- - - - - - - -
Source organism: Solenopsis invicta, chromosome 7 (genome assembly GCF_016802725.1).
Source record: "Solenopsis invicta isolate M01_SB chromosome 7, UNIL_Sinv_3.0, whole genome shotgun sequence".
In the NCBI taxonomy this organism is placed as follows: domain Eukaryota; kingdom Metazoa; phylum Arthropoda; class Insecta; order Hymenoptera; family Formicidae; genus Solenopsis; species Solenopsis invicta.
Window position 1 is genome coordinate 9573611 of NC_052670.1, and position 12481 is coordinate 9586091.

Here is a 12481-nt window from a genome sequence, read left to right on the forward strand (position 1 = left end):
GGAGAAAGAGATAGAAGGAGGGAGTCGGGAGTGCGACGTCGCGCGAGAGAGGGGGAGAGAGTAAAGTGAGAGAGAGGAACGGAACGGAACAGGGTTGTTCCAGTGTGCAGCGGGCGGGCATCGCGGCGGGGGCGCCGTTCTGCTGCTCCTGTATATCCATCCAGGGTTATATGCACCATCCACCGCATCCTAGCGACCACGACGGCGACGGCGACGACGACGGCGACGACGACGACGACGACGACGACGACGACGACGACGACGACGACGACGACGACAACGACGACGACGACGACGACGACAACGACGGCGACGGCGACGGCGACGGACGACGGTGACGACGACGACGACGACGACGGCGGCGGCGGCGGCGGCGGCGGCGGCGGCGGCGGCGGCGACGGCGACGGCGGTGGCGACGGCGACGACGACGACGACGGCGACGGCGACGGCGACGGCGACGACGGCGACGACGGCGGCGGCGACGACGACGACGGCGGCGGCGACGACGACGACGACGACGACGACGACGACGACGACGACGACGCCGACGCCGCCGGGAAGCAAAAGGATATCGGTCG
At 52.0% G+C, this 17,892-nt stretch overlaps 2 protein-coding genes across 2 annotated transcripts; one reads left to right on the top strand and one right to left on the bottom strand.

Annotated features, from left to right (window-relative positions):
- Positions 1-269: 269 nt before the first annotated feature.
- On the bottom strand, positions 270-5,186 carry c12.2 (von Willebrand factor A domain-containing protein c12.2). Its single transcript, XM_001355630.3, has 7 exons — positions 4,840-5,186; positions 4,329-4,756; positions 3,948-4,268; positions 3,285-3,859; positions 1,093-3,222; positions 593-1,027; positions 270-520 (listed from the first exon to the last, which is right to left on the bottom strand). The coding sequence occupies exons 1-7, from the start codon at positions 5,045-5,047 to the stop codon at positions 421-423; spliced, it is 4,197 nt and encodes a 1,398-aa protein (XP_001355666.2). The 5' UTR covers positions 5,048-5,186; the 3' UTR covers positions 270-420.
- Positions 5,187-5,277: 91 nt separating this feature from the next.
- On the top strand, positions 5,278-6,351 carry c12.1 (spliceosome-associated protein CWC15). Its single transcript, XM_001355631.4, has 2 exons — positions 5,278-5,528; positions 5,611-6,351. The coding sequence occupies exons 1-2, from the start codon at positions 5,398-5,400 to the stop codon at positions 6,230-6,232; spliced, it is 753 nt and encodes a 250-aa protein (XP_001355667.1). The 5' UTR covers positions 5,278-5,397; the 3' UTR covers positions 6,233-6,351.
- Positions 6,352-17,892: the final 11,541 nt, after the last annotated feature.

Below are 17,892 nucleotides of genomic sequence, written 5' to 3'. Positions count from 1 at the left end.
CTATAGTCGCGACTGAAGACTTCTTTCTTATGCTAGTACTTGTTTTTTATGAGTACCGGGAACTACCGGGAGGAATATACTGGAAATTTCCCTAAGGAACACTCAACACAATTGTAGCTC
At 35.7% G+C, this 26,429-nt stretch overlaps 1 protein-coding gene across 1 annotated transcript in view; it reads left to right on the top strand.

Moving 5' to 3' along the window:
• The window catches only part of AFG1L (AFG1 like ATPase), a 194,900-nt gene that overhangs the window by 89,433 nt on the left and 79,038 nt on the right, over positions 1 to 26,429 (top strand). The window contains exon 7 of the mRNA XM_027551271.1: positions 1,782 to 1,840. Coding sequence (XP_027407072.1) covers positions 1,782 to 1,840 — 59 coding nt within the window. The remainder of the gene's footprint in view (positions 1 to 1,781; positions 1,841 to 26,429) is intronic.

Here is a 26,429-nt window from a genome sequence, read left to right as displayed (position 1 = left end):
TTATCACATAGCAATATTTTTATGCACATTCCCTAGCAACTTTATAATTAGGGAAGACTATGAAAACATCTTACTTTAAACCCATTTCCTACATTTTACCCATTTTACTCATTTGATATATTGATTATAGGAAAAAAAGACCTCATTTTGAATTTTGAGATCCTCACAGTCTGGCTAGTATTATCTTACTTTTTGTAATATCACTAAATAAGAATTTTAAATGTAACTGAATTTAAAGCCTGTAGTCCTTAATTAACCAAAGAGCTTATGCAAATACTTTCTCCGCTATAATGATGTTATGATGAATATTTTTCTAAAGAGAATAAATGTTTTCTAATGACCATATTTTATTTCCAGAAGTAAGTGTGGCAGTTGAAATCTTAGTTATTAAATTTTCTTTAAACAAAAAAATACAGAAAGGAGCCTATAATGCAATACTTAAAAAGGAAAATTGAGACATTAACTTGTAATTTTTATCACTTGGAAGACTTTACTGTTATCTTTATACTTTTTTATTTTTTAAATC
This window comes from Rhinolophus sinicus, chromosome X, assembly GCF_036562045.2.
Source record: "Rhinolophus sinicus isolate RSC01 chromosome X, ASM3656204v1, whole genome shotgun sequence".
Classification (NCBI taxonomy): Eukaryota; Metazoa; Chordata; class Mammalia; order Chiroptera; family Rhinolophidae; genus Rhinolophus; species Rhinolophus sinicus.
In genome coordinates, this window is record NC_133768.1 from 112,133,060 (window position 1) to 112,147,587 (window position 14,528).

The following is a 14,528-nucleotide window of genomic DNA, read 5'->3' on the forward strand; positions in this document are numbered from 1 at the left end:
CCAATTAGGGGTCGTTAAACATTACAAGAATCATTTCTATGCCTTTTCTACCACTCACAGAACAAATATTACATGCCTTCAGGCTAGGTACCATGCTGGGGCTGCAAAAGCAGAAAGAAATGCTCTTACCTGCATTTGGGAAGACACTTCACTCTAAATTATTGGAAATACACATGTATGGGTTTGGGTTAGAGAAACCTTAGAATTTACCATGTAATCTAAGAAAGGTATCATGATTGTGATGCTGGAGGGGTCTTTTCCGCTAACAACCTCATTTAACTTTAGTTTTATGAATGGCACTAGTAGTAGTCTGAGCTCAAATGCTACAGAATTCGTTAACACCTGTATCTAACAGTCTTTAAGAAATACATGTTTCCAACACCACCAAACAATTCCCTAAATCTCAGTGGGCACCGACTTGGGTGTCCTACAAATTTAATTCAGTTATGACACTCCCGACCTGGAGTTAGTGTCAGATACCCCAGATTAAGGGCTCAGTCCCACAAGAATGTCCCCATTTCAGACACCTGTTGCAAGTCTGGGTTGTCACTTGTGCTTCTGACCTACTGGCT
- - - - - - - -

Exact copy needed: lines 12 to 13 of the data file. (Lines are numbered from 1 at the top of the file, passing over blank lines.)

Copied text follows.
- On the top strand, positions 5,278-6,351 carry c12.1 (spliceosome-associated protein CWC15). Its single transcript, XM_001355631.4, has 2 exons — positions 5,278-5,528; positions 5,611-6,351. The coding sequence occupies exons 1-2, from the start codon at positions 5,398-5,400 to the stop codon at positions 6,230-6,232; spliced, it is 753 nt and encodes a 250-aa protein (XP_001355667.1). The 5' UTR covers positions 5,278-5,397; the 3' UTR covers positions 6,233-6,351.
- Positions 6,352-17,892: the final 11,541 nt, after the last annotated feature.